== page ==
Time to admit and celebrate that we live in a new world. No, we are not going back to the pre-pandemic world and no we are not entirely embracing a virtual digital-only world either. Economics prevents the first, and psychology and biology prevent the second.
It is a matter of return on investment. For most of us, Trade Shows are going the way of magazines and CD players. It is simply far less expensive and requires far less effort to telecommute than to hop on a plane and fly across the country to stay in a hotel in order to have a meeting with someone for the first time. We are used to prequalifying in-person meetings with phone calls and now we can prequalify them with zoom or the equivalent. Reading currently breaking information about topics you care about is a lot easier online than buying or subscribing to magazines and newspapers and having even several streaming music subscriptions is far less costly and far easier to manage than buying CDs and records. The business model for the digital version is simply extremely compelling, so no virtual is not going away unless human society truly unravels by some sort of apocalypse.
On the other other hand I like meetings people in person, and I like reading magazines and I like CDs and records. Also psychologically people do need people to socialize with as we are social animals, and then there is the issue of procreation. Biology vs. Economy? Obviously we need both. So neither are going away.
We are all to some degree or another, living hybrid lives where some things we do are online and others are in person. We had better get used to it and be ready for a world with many new business models which take into account the hybrid nature of things.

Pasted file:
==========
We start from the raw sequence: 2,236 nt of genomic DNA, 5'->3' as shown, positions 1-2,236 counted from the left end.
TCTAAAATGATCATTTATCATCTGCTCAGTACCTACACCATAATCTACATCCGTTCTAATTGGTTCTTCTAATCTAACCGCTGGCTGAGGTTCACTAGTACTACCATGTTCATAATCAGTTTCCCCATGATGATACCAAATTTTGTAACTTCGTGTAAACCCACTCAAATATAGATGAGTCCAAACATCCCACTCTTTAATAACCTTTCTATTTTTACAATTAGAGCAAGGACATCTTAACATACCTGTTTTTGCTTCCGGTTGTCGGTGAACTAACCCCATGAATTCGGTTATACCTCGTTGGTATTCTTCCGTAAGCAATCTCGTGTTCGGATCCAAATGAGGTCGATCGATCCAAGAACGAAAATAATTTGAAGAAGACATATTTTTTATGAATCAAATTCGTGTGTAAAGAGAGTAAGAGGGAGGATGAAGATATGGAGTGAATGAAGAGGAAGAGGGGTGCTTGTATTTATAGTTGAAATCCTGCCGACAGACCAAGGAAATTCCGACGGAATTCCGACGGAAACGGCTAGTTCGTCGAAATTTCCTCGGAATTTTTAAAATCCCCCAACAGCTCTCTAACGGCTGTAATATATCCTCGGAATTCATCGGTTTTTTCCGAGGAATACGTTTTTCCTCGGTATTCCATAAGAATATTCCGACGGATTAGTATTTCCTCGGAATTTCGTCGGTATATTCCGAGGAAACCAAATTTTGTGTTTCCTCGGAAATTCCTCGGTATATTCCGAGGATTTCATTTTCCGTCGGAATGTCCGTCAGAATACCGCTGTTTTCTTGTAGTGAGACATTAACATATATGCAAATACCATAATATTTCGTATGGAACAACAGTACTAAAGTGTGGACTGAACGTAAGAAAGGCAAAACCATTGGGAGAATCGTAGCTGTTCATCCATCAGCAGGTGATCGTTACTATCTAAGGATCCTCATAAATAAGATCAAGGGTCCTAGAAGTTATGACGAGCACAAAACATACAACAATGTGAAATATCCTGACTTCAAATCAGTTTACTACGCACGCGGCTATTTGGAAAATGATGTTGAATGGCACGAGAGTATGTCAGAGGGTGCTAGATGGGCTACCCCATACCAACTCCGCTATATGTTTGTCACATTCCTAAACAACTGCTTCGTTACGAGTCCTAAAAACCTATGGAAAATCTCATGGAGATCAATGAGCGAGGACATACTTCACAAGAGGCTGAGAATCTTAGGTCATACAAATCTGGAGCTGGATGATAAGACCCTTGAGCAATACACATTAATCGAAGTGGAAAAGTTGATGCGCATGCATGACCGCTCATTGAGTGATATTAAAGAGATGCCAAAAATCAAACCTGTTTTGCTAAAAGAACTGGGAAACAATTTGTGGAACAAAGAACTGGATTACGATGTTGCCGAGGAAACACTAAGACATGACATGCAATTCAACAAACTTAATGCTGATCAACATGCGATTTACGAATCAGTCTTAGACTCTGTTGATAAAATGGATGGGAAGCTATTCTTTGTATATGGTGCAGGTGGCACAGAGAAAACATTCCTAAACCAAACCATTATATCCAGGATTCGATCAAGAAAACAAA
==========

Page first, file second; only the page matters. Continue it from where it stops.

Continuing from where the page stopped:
This impacts creative outliers more than most, for a disproportionate number are either self-employed or part of smaller organizations. None of you are surprised that for most, creativity does not flourish in gigantic organizations. Of course, there are always exceptions.
Hybrid life impact upon creatives will be largely positive because the overhead associated with creating and launching new initiatives is lower than it has been in generations. It is increasingly easier to start a company or a band or anything else than it has been in years.
It is time to create new business models. It has always been harder to make a living in the arts, than in say engineering, medicine or law and this is in part due to the prevailing business models in these arenas. It is a lot harder to get a gig at Carnegie Hall than at a restaurant, but can cost a lot less and in some ways be a lot easier to launch a virtual concert series.
Better than either is providing a choice to customer-audiences. If they live nearby and can manage and afford the logistics fine, open the doors. And if they are on the other side of town or the world, then okay accommodate them too.
Invent hybrid ways to earn a living, to collaborate, to socialize and in short invent your own hybrid life. This is a fantastic opportunity, not something to resist and run away from as we know – resistance is futile!